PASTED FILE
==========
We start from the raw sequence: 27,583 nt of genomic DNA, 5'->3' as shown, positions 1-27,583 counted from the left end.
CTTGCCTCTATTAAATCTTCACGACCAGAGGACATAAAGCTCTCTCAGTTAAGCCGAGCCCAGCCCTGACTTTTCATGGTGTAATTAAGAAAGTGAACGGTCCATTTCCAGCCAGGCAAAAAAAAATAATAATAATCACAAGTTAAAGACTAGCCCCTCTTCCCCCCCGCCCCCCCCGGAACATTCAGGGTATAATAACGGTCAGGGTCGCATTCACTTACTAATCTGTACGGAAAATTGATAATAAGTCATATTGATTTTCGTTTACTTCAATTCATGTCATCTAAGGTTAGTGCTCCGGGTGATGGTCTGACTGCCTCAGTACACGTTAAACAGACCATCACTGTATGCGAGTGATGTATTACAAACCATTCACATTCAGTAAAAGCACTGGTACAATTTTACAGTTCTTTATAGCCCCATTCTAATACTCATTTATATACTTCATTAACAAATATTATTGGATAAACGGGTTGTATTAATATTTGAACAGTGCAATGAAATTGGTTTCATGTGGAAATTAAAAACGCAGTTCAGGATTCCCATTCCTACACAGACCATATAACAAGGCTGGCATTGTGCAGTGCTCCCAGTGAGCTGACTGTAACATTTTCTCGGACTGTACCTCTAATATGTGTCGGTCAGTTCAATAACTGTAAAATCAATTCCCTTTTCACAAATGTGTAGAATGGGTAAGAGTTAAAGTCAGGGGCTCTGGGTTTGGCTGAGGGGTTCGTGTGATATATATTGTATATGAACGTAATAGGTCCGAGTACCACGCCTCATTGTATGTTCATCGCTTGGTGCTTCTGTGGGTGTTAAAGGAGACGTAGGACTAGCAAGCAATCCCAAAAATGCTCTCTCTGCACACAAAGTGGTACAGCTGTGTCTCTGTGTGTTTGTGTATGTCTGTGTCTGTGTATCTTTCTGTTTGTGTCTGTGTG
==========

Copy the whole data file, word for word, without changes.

We start from the raw sequence: 27,583 nt of genomic DNA, 5'->3' as shown, positions 1-27,583 counted from the left end.
CTTGCCTCTATTAAATCTTCACGACCAGAGGACATAAAGCTCTCTCAGTTAAGCCGAGCCCAGCCCTGACTTTTCATGGTGTAATTAAGAAAGTGAACGGTCCATTTCCAGCCAGGCAAAAAAAAATAATAATAATCACAAGTTAAAGACTAGCCCCTCTTCCCCCCCGCCCCCCCCGGAACATTCAGGGTATAATAACGGTCAGGGTCGCATTCACTTACTAATCTGTACGGAAAATTGATAATAAGTCATATTGATTTTCGTTTACTTCAATTCATGTCATCTAAGGTTAGTGCTCCGGGTGATGGTCTGACTGCCTCAGTACACGTTAAACAGACCATCACTGTATGCGAGTGATGTATTACAAACCATTCACATTCAGTAAAAGCACTGGTACAATTTTACAGTTCTTTATAGCCCCATTCTAATACTCATTTATATACTTCATTAACAAATATTATTGGATAAACGGGTTGTATTAATATTTGAACAGTGCAATGAAATTGGTTTCATGTGGAAATTAAAAACGCAGTTCAGGATTCCCATTCCTACACAGACCATATAACAAGGCTGGCATTGTGCAGTGCTCCCAGTGAGCTGACTGTAACATTTTCTCGGACTGTACCTCTAATATGTGTCGGTCAGTTCAATAACTGTAAAATCAATTCCCTTTTCACAAATGTGTAGAATGGGTAAGAGTTAAAGTCAGGGGCTCTGGGTTTGGCTGAGGGGTTCGTGTGATATATATTGTATATGAACGTAATAGGTCCGAGTACCACGCCTCATTGTATGTTCATCGCTTGGTGCTTCTGTGGGTGTTAAAGGAGACGTAGGACTAGCAAGCAATCCCAAAAATGCTCTCTCTGCACACAAAGTGGTACAGCTGTGTCTCTGTGTGTTTGTGTATGTCTGTGTCTGTGTATCTTTCTGTTTGTGTCTGTGTG